This article first appeared in the February 2013 issue of BBC History Magazine
At the beginning of 1942, Los Angeles waited in a state of grim anticipation for the inevitable attack from the west. A few weeks earlier, the Japanese imperial navy had dealt a devastating blow to the Pacific fleet at Pearl Harbor. Now every day brought reports of Japanese advances in Asia, where their troops were smashing their way through Indochina and Malaya towards Burma and Singapore.
Up and down the coast of California, worried residents exchanged rumours that Tokyo was planning a massive attack on the American mainland, aided by Japanese sleeper agents embedded in the suburbs of the Golden State. “An attempted invasion of the Pacific coast is a possibility,” declared Santa Cruz’s Morning Sentinel on 19 February. “Imbued with the doctrine of the Rising Sun, Japanese on the Pacific coast must be regarded as a potential army already planted behind the American lines.”
Six days later, the invasion started. The first signs of an attack came at seven in the evening of 24 February, when naval intelligence reported rumours of an imminent Japanese raid on the west coast. Then came reports of “flares and blinking lights near the defense plants and oil fields” – the handiwork, surely, of Japanese agents signalling to their allies offshore.
A few hours later, a radar station detected a mysterious target over the Pacific, heading towards Los Angeles. Shortly after two in the morning, anti-aircraft teams were put on maximum alert. At 2.26 the target was just three miles from Los Angeles. And then, as one officer put it, “the air over Los Angeles erupted like a volcano”.
For the next two hours, the people of Los Angeles watched with a thrill of horror as the battle raged in the velvet sky. With searchlights sweeping the horizon, the 37th Coast Artillery Brigade fired more than 1,400 shells, wave after wave of percussion shaking the desert landscape. “Tracers sparked upward like Roman candles,” reported the next day’s Los Angeles Times. “Father, mother, children all gathered on the front porch, congregated in small clusters in the blackout streets – against orders. Babies cried, dogs barked, doors slammed. But the objects in the sky slowly moved on, caught in the center of the lights like the hub of a bicycle wheel surrounded by gleaming spokes.”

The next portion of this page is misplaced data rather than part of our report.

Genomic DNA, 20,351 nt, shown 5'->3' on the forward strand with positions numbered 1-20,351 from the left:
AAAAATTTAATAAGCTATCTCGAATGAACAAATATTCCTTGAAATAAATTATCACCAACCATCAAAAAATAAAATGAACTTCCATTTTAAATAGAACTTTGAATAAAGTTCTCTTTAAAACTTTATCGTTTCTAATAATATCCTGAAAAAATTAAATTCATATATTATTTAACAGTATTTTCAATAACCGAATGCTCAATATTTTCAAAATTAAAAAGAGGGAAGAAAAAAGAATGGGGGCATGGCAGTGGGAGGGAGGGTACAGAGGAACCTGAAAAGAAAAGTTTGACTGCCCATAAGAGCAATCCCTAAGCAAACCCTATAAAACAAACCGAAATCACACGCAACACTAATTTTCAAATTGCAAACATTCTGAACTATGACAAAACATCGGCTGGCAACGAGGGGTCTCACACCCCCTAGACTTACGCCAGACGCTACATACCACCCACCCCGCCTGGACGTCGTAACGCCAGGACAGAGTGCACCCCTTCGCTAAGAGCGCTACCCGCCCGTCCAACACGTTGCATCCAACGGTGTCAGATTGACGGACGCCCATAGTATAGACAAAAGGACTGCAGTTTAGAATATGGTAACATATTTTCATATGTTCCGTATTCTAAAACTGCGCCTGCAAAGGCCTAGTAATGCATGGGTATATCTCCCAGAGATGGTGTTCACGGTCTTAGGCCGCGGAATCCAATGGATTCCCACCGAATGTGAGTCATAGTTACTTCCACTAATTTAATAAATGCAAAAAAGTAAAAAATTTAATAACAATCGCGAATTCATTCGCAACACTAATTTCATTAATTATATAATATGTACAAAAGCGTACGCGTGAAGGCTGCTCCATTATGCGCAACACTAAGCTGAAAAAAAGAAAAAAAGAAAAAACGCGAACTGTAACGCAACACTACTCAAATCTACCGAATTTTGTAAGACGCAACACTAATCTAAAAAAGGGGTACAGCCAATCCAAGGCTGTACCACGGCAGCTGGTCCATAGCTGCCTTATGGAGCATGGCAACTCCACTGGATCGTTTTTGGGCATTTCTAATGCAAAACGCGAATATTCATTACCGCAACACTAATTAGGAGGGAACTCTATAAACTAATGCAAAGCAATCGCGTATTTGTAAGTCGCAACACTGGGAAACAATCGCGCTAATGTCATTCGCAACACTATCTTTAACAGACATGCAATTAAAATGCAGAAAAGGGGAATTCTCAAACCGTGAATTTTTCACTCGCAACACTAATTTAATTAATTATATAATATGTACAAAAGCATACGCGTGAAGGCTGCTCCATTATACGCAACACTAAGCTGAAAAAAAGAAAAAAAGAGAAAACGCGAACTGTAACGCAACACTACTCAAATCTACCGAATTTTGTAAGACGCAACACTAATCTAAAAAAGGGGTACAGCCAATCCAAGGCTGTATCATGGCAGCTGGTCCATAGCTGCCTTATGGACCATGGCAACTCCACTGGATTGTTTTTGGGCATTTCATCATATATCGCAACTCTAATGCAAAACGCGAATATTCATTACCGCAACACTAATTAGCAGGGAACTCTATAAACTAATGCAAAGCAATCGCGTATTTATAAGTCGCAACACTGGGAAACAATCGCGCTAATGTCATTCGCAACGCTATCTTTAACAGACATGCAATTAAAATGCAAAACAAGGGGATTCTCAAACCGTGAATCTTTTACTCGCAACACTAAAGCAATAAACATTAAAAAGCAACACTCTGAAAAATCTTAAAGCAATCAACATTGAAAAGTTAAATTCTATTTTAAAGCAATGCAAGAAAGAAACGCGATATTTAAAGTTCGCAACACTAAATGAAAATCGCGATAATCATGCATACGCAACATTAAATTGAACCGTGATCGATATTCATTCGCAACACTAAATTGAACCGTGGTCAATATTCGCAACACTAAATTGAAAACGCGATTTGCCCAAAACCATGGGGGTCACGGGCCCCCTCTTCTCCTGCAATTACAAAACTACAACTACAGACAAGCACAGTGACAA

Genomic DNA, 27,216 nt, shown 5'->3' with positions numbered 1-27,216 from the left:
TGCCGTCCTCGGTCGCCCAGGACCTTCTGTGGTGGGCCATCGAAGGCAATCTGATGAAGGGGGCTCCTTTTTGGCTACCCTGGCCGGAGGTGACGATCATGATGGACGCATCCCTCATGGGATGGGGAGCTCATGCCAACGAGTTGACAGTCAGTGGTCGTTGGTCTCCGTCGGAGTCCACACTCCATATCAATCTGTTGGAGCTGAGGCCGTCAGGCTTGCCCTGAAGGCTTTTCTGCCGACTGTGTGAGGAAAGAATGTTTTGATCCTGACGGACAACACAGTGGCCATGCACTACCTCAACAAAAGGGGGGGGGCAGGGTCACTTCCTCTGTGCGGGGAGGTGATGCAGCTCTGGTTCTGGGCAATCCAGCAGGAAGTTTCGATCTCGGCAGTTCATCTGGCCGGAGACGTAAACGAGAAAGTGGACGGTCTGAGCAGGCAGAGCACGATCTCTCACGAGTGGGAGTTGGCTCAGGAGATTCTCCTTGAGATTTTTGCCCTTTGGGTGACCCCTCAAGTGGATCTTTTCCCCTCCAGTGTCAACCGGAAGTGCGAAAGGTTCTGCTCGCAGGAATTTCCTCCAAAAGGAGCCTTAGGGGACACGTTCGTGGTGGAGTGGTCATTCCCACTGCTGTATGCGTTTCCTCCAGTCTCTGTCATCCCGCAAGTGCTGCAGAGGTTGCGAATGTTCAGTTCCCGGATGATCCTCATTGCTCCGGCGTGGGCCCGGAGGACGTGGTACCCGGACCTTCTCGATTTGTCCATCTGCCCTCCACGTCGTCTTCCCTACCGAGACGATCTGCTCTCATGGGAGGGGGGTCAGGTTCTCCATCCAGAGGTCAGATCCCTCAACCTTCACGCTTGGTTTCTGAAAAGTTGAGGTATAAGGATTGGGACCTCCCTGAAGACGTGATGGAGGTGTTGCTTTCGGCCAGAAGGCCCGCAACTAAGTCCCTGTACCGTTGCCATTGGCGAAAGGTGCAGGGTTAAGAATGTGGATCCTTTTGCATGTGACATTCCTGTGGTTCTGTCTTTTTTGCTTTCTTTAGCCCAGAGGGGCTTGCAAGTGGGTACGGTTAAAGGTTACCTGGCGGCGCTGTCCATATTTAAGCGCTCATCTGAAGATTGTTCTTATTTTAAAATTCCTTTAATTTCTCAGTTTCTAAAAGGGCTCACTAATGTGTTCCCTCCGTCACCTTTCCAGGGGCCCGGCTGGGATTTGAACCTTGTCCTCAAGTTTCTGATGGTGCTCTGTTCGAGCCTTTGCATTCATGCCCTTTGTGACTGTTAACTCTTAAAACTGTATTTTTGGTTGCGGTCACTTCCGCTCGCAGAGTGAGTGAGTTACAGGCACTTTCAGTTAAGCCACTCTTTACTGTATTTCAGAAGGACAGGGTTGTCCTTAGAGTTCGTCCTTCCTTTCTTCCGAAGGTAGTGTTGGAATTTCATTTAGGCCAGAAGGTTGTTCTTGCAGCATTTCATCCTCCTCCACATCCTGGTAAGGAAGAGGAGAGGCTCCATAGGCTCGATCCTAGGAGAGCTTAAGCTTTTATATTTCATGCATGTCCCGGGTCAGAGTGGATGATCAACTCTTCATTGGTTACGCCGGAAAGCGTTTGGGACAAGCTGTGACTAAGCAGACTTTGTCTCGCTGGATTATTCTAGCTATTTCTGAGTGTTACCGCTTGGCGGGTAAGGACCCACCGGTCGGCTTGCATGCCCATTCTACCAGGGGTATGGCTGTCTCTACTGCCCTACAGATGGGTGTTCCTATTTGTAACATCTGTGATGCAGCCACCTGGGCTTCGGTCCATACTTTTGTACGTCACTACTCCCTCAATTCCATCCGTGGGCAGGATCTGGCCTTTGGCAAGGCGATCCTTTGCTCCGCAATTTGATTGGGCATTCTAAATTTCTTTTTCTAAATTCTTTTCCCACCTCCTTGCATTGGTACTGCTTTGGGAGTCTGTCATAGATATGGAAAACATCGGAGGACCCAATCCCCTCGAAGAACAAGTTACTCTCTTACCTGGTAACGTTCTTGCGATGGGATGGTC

It was not until seven that morning that the all-clear sounded and the blackout was lifted. Five civilians had been killed by anti-aircraft fire, while three more died of heart attacks brought on by panic.The next day, many papers carried excited reports of the battle in the skies, with the Long Beach Independent explaining that “two waves of enemy planes” had swept over the “Los Angeles war zone”.
There was only one flaw in this account: there had not actually been any Japanese planes at all. Within hours of the so-called battle, the secretary of the navy, Frank Knox, told reporters in Washington that it had all been a gigantic false alarm brought on by “war nerves”. Confusingly, however, local army units insisted that there had been “unidentified aircraft” over southern California, while many residents, in defiance of the government’s statement, were adamant that they had seen Japanese warplanes streaking over Los Angeles. And in the absence of official confirmation, the conspiracy theories began to take root. “There is a mysterious reticence about the whole affair,” declared the Independent, “and it appears that some form of censorship is trying to halt discussion on the matter.”
Some people said the Japanese must have a secret base across the Mexican border; others thought the planes had somehow been launched from specially equipped submarines lurking off the Californian coast. And some local politicians even thought it was a diabolical plot to drive business out of the area.
“None of the explanations so far offered remove the episode from the category of ‘complete mystification’,” insisted Santa Monica’s Republican congressman Leland Ford. “This was either a practice raid, or a raid to throw a scare into two million people, or a mistaken identity raid, or a raid to lay a political foundation to take away southern California’s war industries.”
Four decades later, an official report found that the most likely cause of the ‘raid’ was an over-excited reaction to meteorological balloons floating above Los Angeles, brought on by war hysteria. Even so, plenty of people prefer to believe that the mysterious planes were extraterrestrial spacecraft. And, in 2011, the incident even inspired a Hollywood blockbuster, Battle: Los Angeles. It was, said its star Aaron Eckhart, “a documentary-style war movie – with aliens in it”.
Dominic Sandbrook is a presenter and historian